3. Robinson SB. Transitions in the lives of elderly women who have sustained hip fractures. J Adv Nurs 1999 Dec;30(6):1341-1348. [Medline]
  4. Wiktorowicz ME, Goeree R, Papaioannou A, Adachi JD, Papadimitropoulos E. Economic implications of hip fracture: health service use, institutional care and cost in Canada. Osteoporos Int 2001;12(4):271-278. [CrossRef] [Medline]
  5. Inouye SK. Delirium in older persons. N Engl J Med 2006 Mar 16;354(11):1157-1165. [CrossRef] [Medline]
  6. Lieberman D, Friger M, Lieberman D. Inpatient rehabilitation outcome after hip fracture surgery in elderly patients: a prospective cohort study of 946 patients. Arch Phys Med Rehabil 2006 Feb;87(2):167-171. [CrossRef] [Medline]
  7. Seitz DP, Adunuri N, Gill SS, Rochon PA. Prevalence of dementia and cognitive impairment among older adults with hip fractures. J Am Med Dir Assoc 2011 Oct;12(8):556-564. [CrossRef] [Medline]
  8. Salpakoski A, Törmäkangas T, Edgren J, Sihvonen S, Pekkonen M, Heinonen A, et al. Walking recovery after a hip fracture: a prospective follow-up study among community-dwelling over 60-year old men and women. Biomed Res Int 2014;2014:289549 [FREE Full text] [CrossRef] [Medline]
  9. Seitz DP, Gill SS, Gruneir A, Austin PC, Anderson GM, Bell CM, et al. Effects of dementia on postoperative outcomes of older adults with hip fractures: a population-based study. J Am Med Dir Assoc 2014 May;15(5):334-341. [CrossRef] [Medline]
  10. Canadian Institute for Health Information (CIHI). Seniors and the health care system: what is the impact of multiple chronic conditions?. Ottawa, Canada: CIHI; 2011.   URL: [accessed 2015-11-17] [WebCite Cache]
  11. McGilton KS, Davis A, Mahomed N, Flannery J, Jaglal S, Cott C, et al. An inpatient rehabilitation model of care targeting patients with cognitive impairment. BMC Geriatr 2012;12:21 [FREE Full text] [CrossRef] [Medline]
  12. Jones GR, Miller TA, Petrella RJ. Evaluation of rehabilitation outcomes in older patients with hip fractures. Am J Phys Med Rehabil 2002 Jul;81(7):489-497. [Medline]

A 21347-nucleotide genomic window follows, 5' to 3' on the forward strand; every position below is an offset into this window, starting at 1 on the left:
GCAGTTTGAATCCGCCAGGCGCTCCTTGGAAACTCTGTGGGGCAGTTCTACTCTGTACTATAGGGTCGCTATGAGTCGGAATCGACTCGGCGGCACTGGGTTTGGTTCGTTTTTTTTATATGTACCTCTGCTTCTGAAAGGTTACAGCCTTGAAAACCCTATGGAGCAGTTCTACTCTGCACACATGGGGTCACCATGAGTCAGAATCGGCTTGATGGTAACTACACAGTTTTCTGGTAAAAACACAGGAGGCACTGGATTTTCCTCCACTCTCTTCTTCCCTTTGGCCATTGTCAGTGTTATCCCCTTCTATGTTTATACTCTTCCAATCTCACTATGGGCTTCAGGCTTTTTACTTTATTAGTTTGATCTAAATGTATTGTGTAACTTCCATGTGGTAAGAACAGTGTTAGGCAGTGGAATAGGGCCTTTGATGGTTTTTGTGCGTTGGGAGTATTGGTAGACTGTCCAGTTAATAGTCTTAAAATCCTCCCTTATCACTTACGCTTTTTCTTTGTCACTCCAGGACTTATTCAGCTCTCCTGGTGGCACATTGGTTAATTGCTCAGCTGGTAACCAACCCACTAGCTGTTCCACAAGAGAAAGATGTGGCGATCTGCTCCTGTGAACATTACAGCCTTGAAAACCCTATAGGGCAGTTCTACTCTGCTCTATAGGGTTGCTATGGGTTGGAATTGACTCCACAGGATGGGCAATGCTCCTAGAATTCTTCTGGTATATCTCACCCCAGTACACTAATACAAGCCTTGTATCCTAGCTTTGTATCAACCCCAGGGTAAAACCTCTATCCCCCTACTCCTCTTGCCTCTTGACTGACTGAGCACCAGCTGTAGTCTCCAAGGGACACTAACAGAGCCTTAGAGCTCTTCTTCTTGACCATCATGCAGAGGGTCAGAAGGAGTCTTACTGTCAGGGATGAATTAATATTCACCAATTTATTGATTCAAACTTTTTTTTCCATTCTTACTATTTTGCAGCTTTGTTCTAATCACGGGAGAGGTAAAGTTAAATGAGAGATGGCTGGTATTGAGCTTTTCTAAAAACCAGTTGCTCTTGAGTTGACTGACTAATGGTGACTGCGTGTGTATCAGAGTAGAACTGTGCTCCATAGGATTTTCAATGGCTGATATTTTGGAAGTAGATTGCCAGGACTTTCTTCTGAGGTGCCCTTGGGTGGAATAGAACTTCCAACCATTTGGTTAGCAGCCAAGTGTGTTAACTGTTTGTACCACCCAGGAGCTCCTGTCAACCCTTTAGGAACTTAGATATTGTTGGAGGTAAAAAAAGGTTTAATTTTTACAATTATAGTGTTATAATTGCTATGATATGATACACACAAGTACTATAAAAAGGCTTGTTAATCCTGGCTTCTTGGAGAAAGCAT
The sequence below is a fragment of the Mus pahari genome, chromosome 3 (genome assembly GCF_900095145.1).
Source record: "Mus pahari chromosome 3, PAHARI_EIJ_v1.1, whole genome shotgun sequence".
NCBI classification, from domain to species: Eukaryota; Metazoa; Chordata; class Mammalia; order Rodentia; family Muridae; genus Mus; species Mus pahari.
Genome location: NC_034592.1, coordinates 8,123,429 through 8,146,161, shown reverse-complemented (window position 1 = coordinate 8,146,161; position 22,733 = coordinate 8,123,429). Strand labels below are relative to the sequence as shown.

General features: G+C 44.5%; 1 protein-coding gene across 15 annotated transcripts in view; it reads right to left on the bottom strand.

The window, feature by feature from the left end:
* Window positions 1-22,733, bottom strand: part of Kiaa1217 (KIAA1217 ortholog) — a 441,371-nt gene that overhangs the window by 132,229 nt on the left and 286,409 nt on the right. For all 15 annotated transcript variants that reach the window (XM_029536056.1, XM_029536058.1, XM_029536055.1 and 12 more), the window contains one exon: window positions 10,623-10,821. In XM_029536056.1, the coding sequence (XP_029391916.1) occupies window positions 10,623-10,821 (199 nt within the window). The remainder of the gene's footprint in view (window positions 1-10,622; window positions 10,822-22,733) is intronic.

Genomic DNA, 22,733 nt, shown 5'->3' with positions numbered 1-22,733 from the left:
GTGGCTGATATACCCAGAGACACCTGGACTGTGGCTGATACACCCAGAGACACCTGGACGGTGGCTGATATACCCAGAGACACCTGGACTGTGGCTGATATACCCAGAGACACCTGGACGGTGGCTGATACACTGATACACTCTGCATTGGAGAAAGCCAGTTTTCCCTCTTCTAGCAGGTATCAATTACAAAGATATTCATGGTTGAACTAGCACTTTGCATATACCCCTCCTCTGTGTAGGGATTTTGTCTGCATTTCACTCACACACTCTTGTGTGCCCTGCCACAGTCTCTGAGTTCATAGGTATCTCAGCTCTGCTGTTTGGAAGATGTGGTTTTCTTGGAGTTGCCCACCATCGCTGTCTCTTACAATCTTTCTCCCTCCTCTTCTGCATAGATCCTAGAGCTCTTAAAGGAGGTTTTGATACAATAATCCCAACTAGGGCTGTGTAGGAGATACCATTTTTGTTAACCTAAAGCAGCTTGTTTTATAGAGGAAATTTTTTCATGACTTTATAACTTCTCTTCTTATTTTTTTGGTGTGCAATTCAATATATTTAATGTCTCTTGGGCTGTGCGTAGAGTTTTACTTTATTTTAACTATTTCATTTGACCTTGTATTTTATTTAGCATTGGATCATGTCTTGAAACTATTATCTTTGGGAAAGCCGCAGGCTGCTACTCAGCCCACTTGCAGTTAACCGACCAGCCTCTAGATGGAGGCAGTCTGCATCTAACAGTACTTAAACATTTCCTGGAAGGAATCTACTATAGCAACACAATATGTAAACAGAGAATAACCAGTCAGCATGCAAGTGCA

13. van Wyk PM, Chu CH, Babineau J, Puts M, Brooks D, Saragosa M, et al. Community-based rehabilitation post hospital discharge interventions for older adults with cognitive impairment following a hip fracture: a systematic review protocol. JMIR Res Protoc 2014;3(3):e47 [FREE Full text] [CrossRef] [Medline]
  14. Downs SH, Black N. The feasibility of creating a checklist for the assessment of the methodological quality both of randomised and non-randomised studies of health care interventions. J Epidemiol Community Health 1998 Jun;52(6):377-384 [FREE Full text] [Medline]
  15. Huusko TM, Karppi P, Avikainen V, Kautiainen H, Sulkava R. Randomised, clinically controlled trial of intensive geriatric rehabilitation in patients with hip fracture: subgroup analysis of patients with dementia. BMJ 2000 Nov 4;321(7269):1107-1111 [FREE Full text] [Medline]
  16. Moseley AM, Sherrington C, Lord SR, Barraclough E, St George RJ, Cameron ID. Mobility training after hip fracture: a randomised controlled trial. Age Ageing 2009 Jan;38(1):74-80 [FREE Full text] [CrossRef] [Medline]
  17. Shyu YL, Tsai W, Chen M, Liang J, Cheng H, Wu C, et al. Two-year effects of an interdisciplinary intervention on recovery following hip fracture in older Taiwanese with cognitive impairment. Int J Geriatr Psychiatry 2012 May;27(5):529-538. [CrossRef] [Medline]
  18. Shyu YL, Liang J, Wu C, Su J, Cheng H, Chou S, et al. Two-year effects of interdisciplinary intervention for hip fracture in older Taiwanese. J Am Geriatr Soc 2010 Jun;58(6):1081-1089. [CrossRef] [Medline]
  19. Shyu YL, Tseng M, Liang J, Tsai W, Wu C, Cheng H. Interdisciplinary intervention decreases cognitive impairment for older Taiwanese with hip fracture: 2-year follow-up. Int J Geriatr Psychiatry 2013 Dec;28(12):1222-1231. [CrossRef] [Medline]
  20. Strömberg L, Ohlén G, Nordin C, Lindgren U, Svensson O. Postoperative mental impairment in hip fracture patients. A randomized study of reorientation measures in 223 patients. Acta Orthop Scand 1999 Jun;70(3):250-255. [Medline]
  21. Smith TO, Hameed YA, Cross JL, Henderson C, Sahota O, Fox C. Enhanced rehabilitation and care models for adults with dementia following hip fracture surgery. Cochrane Database Syst Rev 2015;6:CD010569. [CrossRef] [Medline]
  22. Benedetti MG, Ginex V, Mariani E, Zati A, Cotti A, Pignotti E, et al. Cognitive impairment is a negative short-term and long-term prognostic factor in elderly patients with hip fracture. Eur J Phys Rehabil Med 2015 May 22 [FREE Full text] [Medline]
  23. Freter S, Koller K. The Canadian Review of Alzheimers Disease and Other Dementias. Mississauga, Canada: STA HealthCare Communications; 2008. Hip fractures and Alzheimer's disease   URL: http:/​/www.​​customcomm/​back-issue_pages/​ad_review/​adPDFs/​2008/​september2008/​pg15.​pdf [accessed 2015-11-17] [WebCite Cache]